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UPDATE 1-Real Doha trade talks must start now-U.S.
* U.S. says now or never for Doha trade talks
* Seeks moves from China, India, Brazil (Adds details, background, byline)
By Jonathan Lynn
GENEVA, Jan 13 (Reuters) - Trading powers must get down to real negotiations right away if there is to be any hope of concluding the long-running Doha talks to open up global commerce this year, a top U.S. negotiator said on Thursday.
To reach a deal, said the U.S. ambassador to the World Trade Organization (WTO) Michael Punke, big emerging countries like China, Brazil and India should accept that their booming economies meant they must open up their markets more.
WTO members have drawn up a programme of intensive talks for the next few weeks, after leaders of the G20 rich and emerging economies called for the Doha round to be finished and said 2011 was a window of opportunity.
Economists say a Doha agreement could boost the world economy by hundreds of billions of dollars. But the nine-year-old talks have repeatedly missed deadlines and many negotiators are sceptical a deal is possible now as countries are wary of opening up their markets if that endangers jobs.
Punke said the complex negotiations would require so much detailed work that a deal could not be done unless the real give and take of bargaining over substantive issues starts now.
"For 2011 to be a window of opportunity we have to all be negotiating effective immediately. That's the logistical reality of the Doha negotiations," he told a briefing.
"There's an awful lot of work to be done."
Talks next week on agriculture and industrial goods -- the core issues in the Doha talks -- would show whether Washington's partners were really willing to deal, he said.
A meeting of key trade ministers at the World Economic Forum in the Swiss resort of Davos at the end of this month would not yield a substantive breakthrough but would allow countries to signal whether they were serious about the talks, he said.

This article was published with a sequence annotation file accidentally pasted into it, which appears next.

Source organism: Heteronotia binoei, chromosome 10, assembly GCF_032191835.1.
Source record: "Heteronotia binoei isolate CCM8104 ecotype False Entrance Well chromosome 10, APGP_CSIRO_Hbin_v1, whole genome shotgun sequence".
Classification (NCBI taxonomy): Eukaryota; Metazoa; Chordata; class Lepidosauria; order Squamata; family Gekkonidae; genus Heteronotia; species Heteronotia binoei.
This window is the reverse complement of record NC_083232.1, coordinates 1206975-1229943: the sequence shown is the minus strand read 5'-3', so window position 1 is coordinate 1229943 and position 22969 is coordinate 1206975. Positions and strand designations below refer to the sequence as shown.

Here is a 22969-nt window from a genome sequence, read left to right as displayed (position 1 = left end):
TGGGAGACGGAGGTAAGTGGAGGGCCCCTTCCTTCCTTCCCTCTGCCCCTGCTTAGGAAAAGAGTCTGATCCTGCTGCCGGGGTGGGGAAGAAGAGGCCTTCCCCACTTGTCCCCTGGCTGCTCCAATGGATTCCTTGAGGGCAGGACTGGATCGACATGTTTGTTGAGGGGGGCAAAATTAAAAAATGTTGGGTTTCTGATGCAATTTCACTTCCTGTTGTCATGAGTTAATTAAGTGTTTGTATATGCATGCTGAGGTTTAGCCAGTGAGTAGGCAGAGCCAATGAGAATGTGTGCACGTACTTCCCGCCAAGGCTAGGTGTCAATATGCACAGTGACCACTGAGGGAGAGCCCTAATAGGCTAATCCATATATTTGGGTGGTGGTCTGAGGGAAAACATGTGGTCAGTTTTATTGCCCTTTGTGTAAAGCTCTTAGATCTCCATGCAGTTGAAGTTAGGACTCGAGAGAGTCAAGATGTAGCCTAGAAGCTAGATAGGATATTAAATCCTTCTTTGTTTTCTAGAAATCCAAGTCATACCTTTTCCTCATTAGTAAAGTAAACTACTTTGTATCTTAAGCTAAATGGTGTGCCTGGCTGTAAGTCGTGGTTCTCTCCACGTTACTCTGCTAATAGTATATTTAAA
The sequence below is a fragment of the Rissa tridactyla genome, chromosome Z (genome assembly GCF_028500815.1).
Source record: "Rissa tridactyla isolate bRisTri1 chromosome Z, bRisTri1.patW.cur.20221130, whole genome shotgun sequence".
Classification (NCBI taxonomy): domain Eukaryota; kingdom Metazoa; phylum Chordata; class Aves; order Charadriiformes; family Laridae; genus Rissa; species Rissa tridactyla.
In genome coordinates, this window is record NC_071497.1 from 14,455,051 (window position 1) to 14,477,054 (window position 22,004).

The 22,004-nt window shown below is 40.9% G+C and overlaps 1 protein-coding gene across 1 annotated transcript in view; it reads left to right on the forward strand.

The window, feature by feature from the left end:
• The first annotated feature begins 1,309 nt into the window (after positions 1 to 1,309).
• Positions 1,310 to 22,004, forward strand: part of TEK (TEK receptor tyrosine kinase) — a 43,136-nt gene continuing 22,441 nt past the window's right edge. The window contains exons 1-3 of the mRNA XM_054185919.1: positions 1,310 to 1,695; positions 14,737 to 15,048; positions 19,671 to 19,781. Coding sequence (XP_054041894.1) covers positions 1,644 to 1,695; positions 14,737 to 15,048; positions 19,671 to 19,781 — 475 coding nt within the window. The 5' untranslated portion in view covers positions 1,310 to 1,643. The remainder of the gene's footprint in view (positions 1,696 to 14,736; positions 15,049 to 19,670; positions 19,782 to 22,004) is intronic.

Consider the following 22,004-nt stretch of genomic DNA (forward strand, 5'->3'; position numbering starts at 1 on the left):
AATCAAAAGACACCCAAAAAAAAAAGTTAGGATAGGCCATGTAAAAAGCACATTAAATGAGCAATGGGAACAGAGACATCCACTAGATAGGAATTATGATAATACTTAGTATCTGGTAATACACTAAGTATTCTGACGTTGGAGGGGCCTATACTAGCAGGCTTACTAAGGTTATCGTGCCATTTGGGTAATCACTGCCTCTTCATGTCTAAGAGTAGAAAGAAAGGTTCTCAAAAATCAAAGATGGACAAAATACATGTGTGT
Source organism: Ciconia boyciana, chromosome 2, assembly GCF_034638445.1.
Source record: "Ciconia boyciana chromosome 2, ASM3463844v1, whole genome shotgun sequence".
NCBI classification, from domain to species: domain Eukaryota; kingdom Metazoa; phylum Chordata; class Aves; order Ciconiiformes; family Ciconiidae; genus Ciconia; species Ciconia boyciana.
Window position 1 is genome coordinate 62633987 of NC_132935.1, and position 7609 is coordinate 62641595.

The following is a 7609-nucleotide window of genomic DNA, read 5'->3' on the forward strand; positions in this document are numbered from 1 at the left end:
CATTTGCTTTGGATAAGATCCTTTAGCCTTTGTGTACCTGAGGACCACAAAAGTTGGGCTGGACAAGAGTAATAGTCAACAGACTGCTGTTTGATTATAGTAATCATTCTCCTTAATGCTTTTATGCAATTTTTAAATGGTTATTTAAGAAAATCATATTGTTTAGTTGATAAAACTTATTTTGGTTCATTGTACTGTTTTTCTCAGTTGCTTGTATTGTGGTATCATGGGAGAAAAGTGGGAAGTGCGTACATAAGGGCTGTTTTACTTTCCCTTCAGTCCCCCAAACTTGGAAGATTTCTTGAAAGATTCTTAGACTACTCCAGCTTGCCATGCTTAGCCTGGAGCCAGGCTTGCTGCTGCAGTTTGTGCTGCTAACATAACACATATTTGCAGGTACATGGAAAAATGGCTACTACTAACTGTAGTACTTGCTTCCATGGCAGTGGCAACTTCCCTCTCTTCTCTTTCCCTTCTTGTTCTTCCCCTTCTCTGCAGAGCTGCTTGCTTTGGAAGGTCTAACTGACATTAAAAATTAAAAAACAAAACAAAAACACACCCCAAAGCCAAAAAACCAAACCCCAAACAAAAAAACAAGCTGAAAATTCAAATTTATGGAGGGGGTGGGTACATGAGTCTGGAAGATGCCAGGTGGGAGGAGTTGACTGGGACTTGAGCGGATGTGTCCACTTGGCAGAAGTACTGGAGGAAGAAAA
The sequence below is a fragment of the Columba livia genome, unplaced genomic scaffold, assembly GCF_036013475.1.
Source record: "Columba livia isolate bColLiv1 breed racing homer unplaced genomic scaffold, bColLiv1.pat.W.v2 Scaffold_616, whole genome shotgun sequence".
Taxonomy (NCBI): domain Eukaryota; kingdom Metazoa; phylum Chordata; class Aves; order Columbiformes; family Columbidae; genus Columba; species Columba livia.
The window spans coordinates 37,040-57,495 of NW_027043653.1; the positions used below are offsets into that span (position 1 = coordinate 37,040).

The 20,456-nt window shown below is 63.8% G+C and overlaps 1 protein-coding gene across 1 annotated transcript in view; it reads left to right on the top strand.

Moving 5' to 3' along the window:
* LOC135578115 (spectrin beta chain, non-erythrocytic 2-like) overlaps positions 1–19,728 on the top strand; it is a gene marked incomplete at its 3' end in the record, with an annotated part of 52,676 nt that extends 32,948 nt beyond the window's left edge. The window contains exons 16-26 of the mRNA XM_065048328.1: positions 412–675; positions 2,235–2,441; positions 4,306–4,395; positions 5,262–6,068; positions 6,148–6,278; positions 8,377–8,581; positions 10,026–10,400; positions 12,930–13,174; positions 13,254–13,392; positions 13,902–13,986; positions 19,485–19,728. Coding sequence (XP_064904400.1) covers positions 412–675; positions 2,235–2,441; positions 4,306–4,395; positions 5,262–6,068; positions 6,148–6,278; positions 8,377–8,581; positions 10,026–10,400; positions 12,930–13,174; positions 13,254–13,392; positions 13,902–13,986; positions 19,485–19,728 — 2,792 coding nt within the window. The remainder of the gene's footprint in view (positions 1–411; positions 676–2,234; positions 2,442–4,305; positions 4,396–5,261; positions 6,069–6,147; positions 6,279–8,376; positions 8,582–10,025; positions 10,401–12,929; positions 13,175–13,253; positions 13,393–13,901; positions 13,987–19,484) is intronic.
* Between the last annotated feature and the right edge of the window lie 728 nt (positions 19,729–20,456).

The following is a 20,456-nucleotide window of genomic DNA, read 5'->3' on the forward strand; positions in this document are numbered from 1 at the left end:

Punke said recent contacts with China had been disappointing as they had not gone into the detailed negotiations the United States had looked for.
The United States had given China a detailed list of products where it was seeking better access, but at talks in Washington in December China did not respond, he said.
However, it was encouraging that Commerce Minister Chen Deming indicated to U.S. Trade Representative Ron Kirk that it would consider sectoral deals -- a long-standing U.S. demand.
In sectoral deals, groups of participating countries would go beyond any overall tariff cuts agreed by the WTO's 153 members to eliminate duties in certain industrial sectors.
Washington believes such deals, for instance in chemicals, are essential to open up world trade, but emerging countries have reservations.
Punke said China was now the world's second biggest producer of chemicals and fifth biggest exporter, and the United States wanted the same access in China for its chemicals manufacturers as Chinese companies already enjoyed on the U.S. market.
He urged Brazil to sign up to the existing information technology agreement, which eliminates tariffs on some high-tech products and which many developing countries take part in.
Recent tariff increases by Brazil were a "stick in the eye" for its trading partners and made the Doha talks harder, while India was sending mixed signals, he said.
Punke said the United States accepted it would have to make further concessions in negotiations but the central question was whether the emerging economies were ready to do more.
"If they're prepared to accept that responsibility we'll have a successful outcome," he said. "If they're not prepared to accept that responsibility, we won't." (Editing by Stephanie Nebehay and Jason Neely)
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